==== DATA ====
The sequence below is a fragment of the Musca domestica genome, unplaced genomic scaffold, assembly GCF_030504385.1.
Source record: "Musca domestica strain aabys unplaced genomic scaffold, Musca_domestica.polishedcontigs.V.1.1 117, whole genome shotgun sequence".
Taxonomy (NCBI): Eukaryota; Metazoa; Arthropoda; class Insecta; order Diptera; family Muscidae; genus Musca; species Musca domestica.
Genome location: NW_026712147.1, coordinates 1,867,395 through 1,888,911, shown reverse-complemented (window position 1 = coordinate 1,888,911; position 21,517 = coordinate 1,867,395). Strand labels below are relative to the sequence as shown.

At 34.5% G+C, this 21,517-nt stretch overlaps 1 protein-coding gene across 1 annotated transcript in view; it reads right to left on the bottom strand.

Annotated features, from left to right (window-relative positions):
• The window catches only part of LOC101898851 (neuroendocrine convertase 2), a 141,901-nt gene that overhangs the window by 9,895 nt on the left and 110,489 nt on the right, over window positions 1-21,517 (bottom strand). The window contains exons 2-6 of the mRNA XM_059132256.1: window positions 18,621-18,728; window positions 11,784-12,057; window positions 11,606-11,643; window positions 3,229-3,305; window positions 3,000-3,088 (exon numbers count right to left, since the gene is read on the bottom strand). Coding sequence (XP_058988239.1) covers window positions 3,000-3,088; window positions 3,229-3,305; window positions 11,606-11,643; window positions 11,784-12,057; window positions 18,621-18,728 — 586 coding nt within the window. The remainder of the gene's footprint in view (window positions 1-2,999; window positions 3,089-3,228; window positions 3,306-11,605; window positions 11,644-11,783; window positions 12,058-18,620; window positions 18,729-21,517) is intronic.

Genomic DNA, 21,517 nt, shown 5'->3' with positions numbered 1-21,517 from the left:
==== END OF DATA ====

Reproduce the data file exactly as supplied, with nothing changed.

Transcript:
The sequence below is a fragment of the Musca domestica genome, unplaced genomic scaffold, assembly GCF_030504385.1.
Source record: "Musca domestica strain aabys unplaced genomic scaffold, Musca_domestica.polishedcontigs.V.1.1 117, whole genome shotgun sequence".
Taxonomy (NCBI): Eukaryota; Metazoa; Arthropoda; class Insecta; order Diptera; family Muscidae; genus Musca; species Musca domestica.
Genome location: NW_026712147.1, coordinates 1,867,395 through 1,888,911, shown reverse-complemented (window position 1 = coordinate 1,888,911; position 21,517 = coordinate 1,867,395). Strand labels below are relative to the sequence as shown.

At 34.5% G+C, this 21,517-nt stretch overlaps 1 protein-coding gene across 1 annotated transcript in view; it reads right to left on the bottom strand.

Annotated features, from left to right (window-relative positions):
• The window catches only part of LOC101898851 (neuroendocrine convertase 2), a 141,901-nt gene that overhangs the window by 9,895 nt on the left and 110,489 nt on the right, over window positions 1-21,517 (bottom strand). The window contains exons 2-6 of the mRNA XM_059132256.1: window positions 18,621-18,728; window positions 11,784-12,057; window positions 11,606-11,643; window positions 3,229-3,305; window positions 3,000-3,088 (exon numbers count right to left, since the gene is read on the bottom strand). Coding sequence (XP_058988239.1) covers window positions 3,000-3,088; window positions 3,229-3,305; window positions 11,606-11,643; window positions 11,784-12,057; window positions 18,621-18,728 — 586 coding nt within the window. The remainder of the gene's footprint in view (window positions 1-2,999; window positions 3,089-3,228; window positions 3,306-11,605; window positions 11,644-11,783; window positions 12,058-18,620; window positions 18,729-21,517) is intronic.

Genomic DNA, 21,517 nt, shown 5'->3' with positions numbered 1-21,517 from the left: